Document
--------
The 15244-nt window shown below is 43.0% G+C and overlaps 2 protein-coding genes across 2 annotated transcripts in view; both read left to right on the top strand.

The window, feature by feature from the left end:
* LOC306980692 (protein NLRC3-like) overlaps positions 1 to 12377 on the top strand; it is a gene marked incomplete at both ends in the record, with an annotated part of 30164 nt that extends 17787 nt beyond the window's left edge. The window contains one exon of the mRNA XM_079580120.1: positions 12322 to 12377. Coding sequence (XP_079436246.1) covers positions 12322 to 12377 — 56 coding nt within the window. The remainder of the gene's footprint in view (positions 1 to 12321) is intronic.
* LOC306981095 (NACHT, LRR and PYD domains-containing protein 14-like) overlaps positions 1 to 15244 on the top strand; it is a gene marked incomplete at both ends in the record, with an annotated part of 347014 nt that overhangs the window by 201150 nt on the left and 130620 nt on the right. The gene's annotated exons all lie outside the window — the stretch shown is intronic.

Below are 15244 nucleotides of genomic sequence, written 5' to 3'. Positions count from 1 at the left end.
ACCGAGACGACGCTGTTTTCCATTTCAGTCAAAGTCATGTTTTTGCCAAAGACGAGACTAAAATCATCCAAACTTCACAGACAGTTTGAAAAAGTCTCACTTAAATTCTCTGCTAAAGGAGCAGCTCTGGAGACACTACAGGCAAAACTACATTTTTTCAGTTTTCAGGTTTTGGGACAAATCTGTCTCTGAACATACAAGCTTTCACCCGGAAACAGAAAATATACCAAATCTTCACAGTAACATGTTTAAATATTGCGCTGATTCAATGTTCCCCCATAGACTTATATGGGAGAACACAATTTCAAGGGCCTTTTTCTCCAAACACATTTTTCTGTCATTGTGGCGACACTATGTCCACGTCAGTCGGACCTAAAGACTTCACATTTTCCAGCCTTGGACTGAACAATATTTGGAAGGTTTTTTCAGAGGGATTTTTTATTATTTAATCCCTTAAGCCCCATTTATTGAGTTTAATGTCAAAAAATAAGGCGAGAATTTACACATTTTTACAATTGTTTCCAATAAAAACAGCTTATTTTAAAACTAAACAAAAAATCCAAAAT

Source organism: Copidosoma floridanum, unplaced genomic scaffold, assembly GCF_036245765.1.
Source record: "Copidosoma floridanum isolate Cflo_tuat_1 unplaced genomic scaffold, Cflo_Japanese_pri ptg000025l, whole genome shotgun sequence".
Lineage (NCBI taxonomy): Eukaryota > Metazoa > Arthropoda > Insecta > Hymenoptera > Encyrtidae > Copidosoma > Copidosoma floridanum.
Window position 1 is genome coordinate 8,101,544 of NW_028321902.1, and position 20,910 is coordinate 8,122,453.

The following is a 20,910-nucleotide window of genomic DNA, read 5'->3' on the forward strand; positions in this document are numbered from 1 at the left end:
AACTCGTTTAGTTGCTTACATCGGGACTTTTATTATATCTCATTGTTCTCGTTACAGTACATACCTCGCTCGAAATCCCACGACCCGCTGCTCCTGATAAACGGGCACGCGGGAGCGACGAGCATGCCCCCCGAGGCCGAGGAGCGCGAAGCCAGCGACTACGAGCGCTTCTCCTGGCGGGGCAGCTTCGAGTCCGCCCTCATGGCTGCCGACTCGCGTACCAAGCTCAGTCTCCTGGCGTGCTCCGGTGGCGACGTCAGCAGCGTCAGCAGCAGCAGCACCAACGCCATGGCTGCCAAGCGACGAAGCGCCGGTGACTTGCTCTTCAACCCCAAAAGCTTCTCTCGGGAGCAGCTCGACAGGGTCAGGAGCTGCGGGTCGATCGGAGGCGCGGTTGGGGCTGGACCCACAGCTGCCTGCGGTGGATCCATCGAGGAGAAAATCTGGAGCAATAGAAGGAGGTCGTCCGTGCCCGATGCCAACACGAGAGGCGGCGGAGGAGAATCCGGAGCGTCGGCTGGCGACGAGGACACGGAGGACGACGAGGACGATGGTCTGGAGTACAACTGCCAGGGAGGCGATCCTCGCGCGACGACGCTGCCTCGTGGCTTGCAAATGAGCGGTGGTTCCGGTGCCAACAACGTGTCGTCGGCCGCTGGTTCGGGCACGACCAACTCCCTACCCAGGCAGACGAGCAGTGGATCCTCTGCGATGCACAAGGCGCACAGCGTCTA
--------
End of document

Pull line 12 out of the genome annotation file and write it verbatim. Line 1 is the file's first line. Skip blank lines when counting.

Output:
AACTCGTTTAGTTGCTTACATCGGGACTTTTATTATATCTCATTGTTCTCGTTACAGTACATACCTCGCTCGAAATCCCACGACCCGCTGCTCCTGATAAACGGGCACGCGGGAGCGACGAGCATGCCCCCCGAGGCCGAGGAGCGCGAAGCCAGCGACTACGAGCGCTTCTCCTGGCGGGGCAGCTTCGAGTCCGCCCTCATGGCTGCCGACTCGCGTACCAAGCTCAGTCTCCTGGCGTGCTCCGGTGGCGACGTCAGCAGCGTCAGCAGCAGCAGCACCAACGCCATGGCTGCCAAGCGACGAAGCGCCGGTGACTTGCTCTTCAACCCCAAAAGCTTCTCTCGGGAGCAGCTCGACAGGGTCAGGAGCTGCGGGTCGATCGGAGGCGCGGTTGGGGCTGGACCCACAGCTGCCTGCGGTGGATCCATCGAGGAGAAAATCTGGAGCAATAGAAGGAGGTCGTCCGTGCCCGATGCCAACACGAGAGGCGGCGGAGGAGAATCCGGAGCGTCGGCTGGCGACGAGGACACGGAGGACGACGAGGACGATGGTCTGGAGTACAACTGCCAGGGAGGCGATCCTCGCGCGACGACGCTGCCTCGTGGCTTGCAAATGAGCGGTGGTTCCGGTGCCAACAACGTGTCGTCGGCCGCTGGTTCGGGCACGACCAACTCCCTACCCAGGCAGACGAGCAGTGGATCCTCTGCGATGCACAAGGCGCACAGCGTCTA